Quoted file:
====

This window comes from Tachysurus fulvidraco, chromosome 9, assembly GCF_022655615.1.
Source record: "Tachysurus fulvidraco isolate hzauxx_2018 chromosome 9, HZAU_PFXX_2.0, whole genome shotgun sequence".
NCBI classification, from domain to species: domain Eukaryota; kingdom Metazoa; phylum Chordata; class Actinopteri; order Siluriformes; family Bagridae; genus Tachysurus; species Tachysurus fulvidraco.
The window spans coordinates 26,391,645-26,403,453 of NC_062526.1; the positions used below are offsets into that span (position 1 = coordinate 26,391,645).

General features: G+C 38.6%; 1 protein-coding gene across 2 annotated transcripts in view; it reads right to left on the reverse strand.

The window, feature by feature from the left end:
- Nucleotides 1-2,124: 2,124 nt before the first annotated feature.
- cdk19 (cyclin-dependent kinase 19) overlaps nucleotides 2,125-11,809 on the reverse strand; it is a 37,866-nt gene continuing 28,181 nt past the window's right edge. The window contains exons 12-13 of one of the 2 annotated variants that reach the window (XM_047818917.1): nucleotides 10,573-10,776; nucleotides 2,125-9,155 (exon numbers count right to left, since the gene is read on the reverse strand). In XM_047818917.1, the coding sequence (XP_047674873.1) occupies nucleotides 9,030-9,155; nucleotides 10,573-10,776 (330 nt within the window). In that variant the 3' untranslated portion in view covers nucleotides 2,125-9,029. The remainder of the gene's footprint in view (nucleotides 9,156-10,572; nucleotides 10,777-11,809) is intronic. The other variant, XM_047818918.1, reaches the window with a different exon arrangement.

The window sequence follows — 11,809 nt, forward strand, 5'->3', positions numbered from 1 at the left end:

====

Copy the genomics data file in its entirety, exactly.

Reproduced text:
This window comes from Tachysurus fulvidraco, chromosome 9, assembly GCF_022655615.1.
Source record: "Tachysurus fulvidraco isolate hzauxx_2018 chromosome 9, HZAU_PFXX_2.0, whole genome shotgun sequence".
NCBI classification, from domain to species: domain Eukaryota; kingdom Metazoa; phylum Chordata; class Actinopteri; order Siluriformes; family Bagridae; genus Tachysurus; species Tachysurus fulvidraco.
The window spans coordinates 26,391,645-26,403,453 of NC_062526.1; the positions used below are offsets into that span (position 1 = coordinate 26,391,645).

General features: G+C 38.6%; 1 protein-coding gene across 2 annotated transcripts in view; it reads right to left on the reverse strand.

The window, feature by feature from the left end:
- Nucleotides 1-2,124: 2,124 nt before the first annotated feature.
- cdk19 (cyclin-dependent kinase 19) overlaps nucleotides 2,125-11,809 on the reverse strand; it is a 37,866-nt gene continuing 28,181 nt past the window's right edge. The window contains exons 12-13 of one of the 2 annotated variants that reach the window (XM_047818917.1): nucleotides 10,573-10,776; nucleotides 2,125-9,155 (exon numbers count right to left, since the gene is read on the reverse strand). In XM_047818917.1, the coding sequence (XP_047674873.1) occupies nucleotides 9,030-9,155; nucleotides 10,573-10,776 (330 nt within the window). In that variant the 3' untranslated portion in view covers nucleotides 2,125-9,029. The remainder of the gene's footprint in view (nucleotides 9,156-10,572; nucleotides 10,777-11,809) is intronic. The other variant, XM_047818918.1, reaches the window with a different exon arrangement.

The window sequence follows — 11,809 nt, forward strand, 5'->3', positions numbered from 1 at the left end: